Thursday, November 20, 2014

Research, redesign and parallel universes

The popular belief that a product must be thought of from the ground up while being conceptualized is absolutely correct. Popular belief often begs to be corrected, but in the aforementioned case, the practice that has come to be exercised over the years is fairly appropriate.

Usually, of course.

Such a practice, or any popular practice for that matter, becomes widely accepted over long term use, reuse, getting broken and shattered to pieces, and then getting taped up and glued together before being reused. Again.
Any thing that a person makes goes through multiple iterations of improvement upon improvement, evolution, to the point of quasi-saturation – a point where a product appears to lie in a popularly accepted status quo.

But that has hardly ever been the case.

Products change – inch by inch, or even at a molecular level, at varying speeds; from weeks to months to years to generations and further lapses of time. But they don't change because they're getting old, wrinkly and need medication. They change because we make them change. We shave off what we don't need, and do what was previously difficult or impossible to do so that we can consistently arrive at a better solution. Every iteration that was the best at its time gets succeeded by something even better.

All of this happens so naturally that we often find ourselves asking why we couldn't have thought of something so simple earlier.

But we couldn't have. In such a seemingly natural evolution, products follow a path of tackling a need or a problem that can be alleviated. We use the best resources available to us at the time and attempt to balance ease of development and its economic worth.

Consider, however, that all of these decisions and the evolution a product underwent happened only in one universe – the one that you're reading this in. Perhaps, in another parallel universe, maybe we approached the same product differently. We attempted to tackle the need and diminish the problem using an entirely different set of resources.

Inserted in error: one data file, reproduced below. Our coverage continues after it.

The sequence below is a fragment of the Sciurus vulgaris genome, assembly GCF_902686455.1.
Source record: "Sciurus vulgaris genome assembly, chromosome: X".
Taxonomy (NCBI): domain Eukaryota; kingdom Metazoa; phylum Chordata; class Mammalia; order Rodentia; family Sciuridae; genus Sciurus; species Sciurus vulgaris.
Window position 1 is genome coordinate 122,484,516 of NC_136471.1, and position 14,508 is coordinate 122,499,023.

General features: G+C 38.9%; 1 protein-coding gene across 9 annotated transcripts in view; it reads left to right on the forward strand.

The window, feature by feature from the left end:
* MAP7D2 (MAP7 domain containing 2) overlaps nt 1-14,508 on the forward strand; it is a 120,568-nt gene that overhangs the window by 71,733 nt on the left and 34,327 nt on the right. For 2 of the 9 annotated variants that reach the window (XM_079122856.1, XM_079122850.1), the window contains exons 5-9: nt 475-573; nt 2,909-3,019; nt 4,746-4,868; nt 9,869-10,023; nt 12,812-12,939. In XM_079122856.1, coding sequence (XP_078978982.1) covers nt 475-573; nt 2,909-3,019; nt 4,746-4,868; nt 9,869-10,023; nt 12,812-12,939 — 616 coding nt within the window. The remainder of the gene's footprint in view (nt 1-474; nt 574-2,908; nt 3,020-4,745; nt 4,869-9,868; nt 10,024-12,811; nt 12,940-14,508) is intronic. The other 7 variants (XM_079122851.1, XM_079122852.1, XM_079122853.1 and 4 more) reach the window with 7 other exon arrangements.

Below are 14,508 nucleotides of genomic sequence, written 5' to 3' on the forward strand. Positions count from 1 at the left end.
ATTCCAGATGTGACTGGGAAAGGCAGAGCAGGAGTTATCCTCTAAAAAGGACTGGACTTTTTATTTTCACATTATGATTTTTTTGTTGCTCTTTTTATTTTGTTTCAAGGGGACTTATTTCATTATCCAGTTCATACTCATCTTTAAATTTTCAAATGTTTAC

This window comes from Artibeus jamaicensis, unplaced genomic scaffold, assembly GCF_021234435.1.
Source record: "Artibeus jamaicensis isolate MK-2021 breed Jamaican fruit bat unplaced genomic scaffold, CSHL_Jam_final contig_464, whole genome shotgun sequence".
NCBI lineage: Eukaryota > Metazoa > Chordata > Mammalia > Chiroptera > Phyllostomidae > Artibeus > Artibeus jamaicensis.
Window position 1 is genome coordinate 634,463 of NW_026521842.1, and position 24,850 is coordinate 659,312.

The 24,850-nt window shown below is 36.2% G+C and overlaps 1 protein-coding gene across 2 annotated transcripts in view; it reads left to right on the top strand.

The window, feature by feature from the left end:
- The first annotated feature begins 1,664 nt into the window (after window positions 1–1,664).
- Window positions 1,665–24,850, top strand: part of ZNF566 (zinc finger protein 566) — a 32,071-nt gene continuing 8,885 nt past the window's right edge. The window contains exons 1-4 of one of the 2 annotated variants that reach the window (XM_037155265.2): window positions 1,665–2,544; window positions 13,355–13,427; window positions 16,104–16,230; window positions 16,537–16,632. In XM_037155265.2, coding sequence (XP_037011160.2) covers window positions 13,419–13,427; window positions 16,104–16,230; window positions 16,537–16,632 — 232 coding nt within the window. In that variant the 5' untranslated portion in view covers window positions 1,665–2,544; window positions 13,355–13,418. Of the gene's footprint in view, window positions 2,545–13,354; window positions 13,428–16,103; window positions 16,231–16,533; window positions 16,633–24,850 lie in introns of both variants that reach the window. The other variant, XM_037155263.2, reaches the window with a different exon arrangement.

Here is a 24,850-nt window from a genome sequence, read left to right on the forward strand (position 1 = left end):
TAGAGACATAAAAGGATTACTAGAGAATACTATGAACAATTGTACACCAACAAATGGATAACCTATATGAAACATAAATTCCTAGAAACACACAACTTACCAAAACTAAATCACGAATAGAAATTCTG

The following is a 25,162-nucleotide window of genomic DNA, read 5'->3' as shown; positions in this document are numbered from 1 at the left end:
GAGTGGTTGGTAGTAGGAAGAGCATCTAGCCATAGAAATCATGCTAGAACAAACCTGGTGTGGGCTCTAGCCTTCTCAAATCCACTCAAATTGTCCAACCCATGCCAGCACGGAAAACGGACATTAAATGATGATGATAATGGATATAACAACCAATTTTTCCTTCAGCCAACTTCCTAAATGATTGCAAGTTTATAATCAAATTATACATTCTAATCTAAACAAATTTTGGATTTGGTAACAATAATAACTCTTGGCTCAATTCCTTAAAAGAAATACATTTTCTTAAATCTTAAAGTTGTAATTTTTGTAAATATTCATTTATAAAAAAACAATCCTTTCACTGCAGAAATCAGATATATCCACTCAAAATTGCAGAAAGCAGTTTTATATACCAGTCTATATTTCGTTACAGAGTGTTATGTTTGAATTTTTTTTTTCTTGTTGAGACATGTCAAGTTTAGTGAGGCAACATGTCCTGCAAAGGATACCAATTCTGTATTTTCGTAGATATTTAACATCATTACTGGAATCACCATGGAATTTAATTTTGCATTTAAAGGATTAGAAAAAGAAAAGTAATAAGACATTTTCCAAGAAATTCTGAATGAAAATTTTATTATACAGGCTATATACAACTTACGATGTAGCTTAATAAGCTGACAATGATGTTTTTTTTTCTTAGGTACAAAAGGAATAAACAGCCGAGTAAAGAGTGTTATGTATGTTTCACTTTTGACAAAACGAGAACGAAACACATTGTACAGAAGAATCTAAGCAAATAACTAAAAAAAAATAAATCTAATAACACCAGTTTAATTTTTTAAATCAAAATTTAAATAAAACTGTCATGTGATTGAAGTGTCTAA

In that universe, the product would evolve differently, too.

Even though popular belief agrees to thinking of a product concept from the ground up, we often limit ourselves to thinking of current solutions when attempting to redesign something.

While that's somewhat of a good practice – it does let us explore what options we already have; helps us avoid re-inventing the wheel – it also tends to put us inside a box. The same materials. The same UI grids. The same patterns.

When the objective is to redesign the wheel, I believe it is more important to understand why the wheel exists as it does today. What made it evolve to what it has come to? What? Do we really want to put air inside the thing? Have you seen the roads? Oh man, that turn on exit 51 has some of the worst potholes in the history of forever.

So when you're thinking from the ground up, dig a little deeper and go a little under-ground. When you're redesigning, in the words of Mr. Einstein, be "passionately curious."